What is Lean Six Sigma?
Research shows that waste, rework, excess inventory, needless complexity and other productivity problems cost manufacturing companies 15 – 25% of sales revenues. These costs are often called the Costs of Poor Quality (COPQ). In service companies, losses are estimated to be closer to 30%.
Simply put, Six Sigma is a measure of variability, typically for a given business process. When a process is performing at Six Sigma levels, output variability is so low that the process is considered to be virtually defect-free.
Motorola coined the term “Six Sigma” in the 1980’s as a stretch goal for first-pass product quality. In the 1990’s Six Sigma evolved into a disciplined, structured performance improvement methodology aimed at reducing cost, reducing lead-time, improving profitability and increasing customer satisfaction. Six Sigma is different from other improvement methodologies in four crucial respects:
- It employs a disciplined, structured approach,
- It is highly data-driven,
- Decisions are made based on objective evidence, and
- It focuses on achieving specific, documented improvements in cost, quality and customer satisfaction.
Although Six Sigma encompasses a large body of knowledge, two of its most powerful tools are applied science and statistical reasoning. Improvement projects are carefully chosen using objective data as the foundation for any improvement-driven activity to ensure a significant Return on Investment (ROI) to the organization.
The origins of Lean can be found in the innovations of Henry Ford but it is the Toyota Motor Corporation and their single-minded pursuit of waste elimination that has defined Lean performance today. Creating a Lean enterprise simply means providing the greatest value for customers using the fewest resources.
Lean applies to any process across the organization and is primarily common sense combined with profound, but often counter-intuitive principles. The methodology and the body of knowledge has been developed and refined over the past 50 years and it is not dependent on systems, software, or technology.
Lean Six Sigma
Organizations will benefit if they apply one of these powerful methodologies, but those that apply both in an integrated fashion will get the maximum benefit. Six Sigma alone will not eliminate the maximum waste from processes, nor speed the flow of products, services and paperwork. Lean alone will not help you understand the variables affecting product/service performance.
Practitioners of the Six Sigma DMAIC (Define, Measure, Analyze, Improve, Control) framework who are imbued with lean thinking will execute “Lean DMAIC” and save time and effort by avoiding analysis overkill.
ETI Group offers a broad range of Lean, Six Sigma and Lean Six Sigma training and consulting support services. Our services are tailored to fit the individual needs of each organization and regardless of where you are in the improvement process we have the skills and experience to help.
1. Recent Client Successes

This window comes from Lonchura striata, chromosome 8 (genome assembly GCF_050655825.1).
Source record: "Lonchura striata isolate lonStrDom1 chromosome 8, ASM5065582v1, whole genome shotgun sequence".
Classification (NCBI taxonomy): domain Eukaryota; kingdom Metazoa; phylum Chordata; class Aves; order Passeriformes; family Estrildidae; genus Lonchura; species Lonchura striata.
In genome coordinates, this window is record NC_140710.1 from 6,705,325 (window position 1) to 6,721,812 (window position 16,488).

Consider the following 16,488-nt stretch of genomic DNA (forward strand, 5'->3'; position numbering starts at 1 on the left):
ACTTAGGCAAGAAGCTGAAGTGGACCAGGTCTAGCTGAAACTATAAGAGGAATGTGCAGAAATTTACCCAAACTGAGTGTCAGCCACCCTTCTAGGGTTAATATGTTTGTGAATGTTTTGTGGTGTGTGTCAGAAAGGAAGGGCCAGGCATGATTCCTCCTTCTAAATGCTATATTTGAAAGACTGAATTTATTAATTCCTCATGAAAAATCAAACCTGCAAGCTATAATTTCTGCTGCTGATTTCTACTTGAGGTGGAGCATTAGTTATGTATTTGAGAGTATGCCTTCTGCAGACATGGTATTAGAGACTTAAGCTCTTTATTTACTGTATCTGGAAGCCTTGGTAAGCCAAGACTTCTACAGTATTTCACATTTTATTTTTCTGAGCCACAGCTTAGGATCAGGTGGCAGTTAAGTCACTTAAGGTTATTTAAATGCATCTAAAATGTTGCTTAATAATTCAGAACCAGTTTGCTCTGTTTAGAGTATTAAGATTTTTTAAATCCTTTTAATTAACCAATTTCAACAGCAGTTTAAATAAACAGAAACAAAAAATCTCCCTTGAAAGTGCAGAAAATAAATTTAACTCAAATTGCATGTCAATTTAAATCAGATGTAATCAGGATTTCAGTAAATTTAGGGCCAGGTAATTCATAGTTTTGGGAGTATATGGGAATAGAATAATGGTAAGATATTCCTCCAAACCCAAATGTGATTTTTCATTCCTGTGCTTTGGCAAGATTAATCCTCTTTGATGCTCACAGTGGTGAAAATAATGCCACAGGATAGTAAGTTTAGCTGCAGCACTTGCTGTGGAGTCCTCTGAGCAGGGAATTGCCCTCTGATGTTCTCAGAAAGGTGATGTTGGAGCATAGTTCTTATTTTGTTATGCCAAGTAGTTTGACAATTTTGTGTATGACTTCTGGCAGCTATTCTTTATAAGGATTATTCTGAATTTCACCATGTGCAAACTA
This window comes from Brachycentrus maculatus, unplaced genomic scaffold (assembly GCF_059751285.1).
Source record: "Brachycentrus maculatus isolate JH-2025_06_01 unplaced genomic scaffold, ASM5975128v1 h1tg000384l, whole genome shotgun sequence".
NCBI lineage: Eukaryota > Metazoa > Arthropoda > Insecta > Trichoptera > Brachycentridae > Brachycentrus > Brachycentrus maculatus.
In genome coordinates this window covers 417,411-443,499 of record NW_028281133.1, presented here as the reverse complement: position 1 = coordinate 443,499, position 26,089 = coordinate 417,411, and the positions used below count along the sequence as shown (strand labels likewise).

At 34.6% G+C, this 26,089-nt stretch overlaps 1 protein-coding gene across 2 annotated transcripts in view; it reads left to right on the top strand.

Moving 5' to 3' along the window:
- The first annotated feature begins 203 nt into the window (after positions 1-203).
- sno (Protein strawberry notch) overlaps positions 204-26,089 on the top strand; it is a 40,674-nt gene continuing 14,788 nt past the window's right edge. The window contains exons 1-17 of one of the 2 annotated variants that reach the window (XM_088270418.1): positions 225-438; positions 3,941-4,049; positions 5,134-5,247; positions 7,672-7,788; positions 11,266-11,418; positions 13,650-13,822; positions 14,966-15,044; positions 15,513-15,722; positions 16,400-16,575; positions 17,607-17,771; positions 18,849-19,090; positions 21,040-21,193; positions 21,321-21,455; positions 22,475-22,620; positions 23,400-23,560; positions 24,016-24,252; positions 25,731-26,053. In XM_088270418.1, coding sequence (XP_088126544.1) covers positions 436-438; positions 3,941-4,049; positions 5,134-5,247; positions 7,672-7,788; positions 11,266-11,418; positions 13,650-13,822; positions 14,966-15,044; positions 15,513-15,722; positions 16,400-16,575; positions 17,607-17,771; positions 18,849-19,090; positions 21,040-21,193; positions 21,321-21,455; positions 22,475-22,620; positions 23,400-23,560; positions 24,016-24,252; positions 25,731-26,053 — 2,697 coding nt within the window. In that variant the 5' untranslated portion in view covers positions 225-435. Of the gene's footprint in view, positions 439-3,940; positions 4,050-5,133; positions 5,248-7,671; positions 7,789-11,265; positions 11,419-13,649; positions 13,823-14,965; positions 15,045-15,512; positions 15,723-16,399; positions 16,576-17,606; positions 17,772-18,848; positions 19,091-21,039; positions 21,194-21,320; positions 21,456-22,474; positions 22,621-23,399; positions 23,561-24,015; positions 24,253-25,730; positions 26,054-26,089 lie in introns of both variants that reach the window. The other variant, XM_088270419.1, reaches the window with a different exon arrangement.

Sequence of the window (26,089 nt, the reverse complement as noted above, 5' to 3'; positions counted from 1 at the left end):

- A Semiconductor Manufacturer reduced failure rates by 50% with an annual cost saving of 3,600,000.
- A Plastic Extrusion company saved $2,200,000 per year by solving a problem of parts failing final inspection due to cosmetic damage and out of tolerance dimensional variation.
- A Plastic Molding company saved $700,000 per year by solving a problem of parts failing final inspection for cosmetic damage.
- A Metalworking company saved $230,000 per year by reducing the number of damaged or contaminated parts at final inspection.
- A Laser Diode Manufacturer developed and implemented solutions to reduce wavelength variation resulting in annual savings of between $150,000.
- A project team identified the major causes of “ED on divert.” They developed and implemented a “divert mitigation action plan” that reduced the daily hours of ED divert from 6 to 0.6, providing an annual revenue increase of $2,900,000.
- A project team reduced the average time lag from point of patient care to posting of patient charges from 5 days to 1 day. Daily charges for this organization are about $1,000,000.
- A project team redesigned Emergency Department procedures to reduce the percentage of patients who leave without being seen providing an annual revenue increase of $400,000.
- A project team identified the major causes of in-patient falls. They developed and implemented a set of preventive measures and a rigorous “lessons learned” procedure resulting in a 50% reduction in the annual cost of litigation and payouts.
- A project team identified the causes of wasted medication in a hospital central pharmacy. They developed and implemented an improved process that reduced the costs associated with wasted medication by 92% with an annual saving of $1,100,000.
- A city government improved its court collections process, resulting in a $400,000 increase in annual revenue.
- A city government improved its petitioner-initiated annexation process with a 60% reduction in errors; a 30% reduction in overall lead time; and a 25% reduction in overall staff time. This reduced the cost per case by $954.
- The purchasing process in a city government had an average cycle time of 38 days. By applying Lean concepts and methods, a project team reduced the average purchasing cycle time to 5 days.
- A library improved its processes for ordering, cataloging, and shelving new materials reducing the average lead time from 28 days to 14 days.
- A logistics company improved its delivery processes for the highest volume categories. Late shipments, due to factors under the company’s control, were reduced by 43%.
- A logistics company had a picking accuracy of 98% at the order level, but only 50% at the shipment level. A project team was able to identify the major causes of picking errors, and increase the shipment-level picking accuracy to 80%.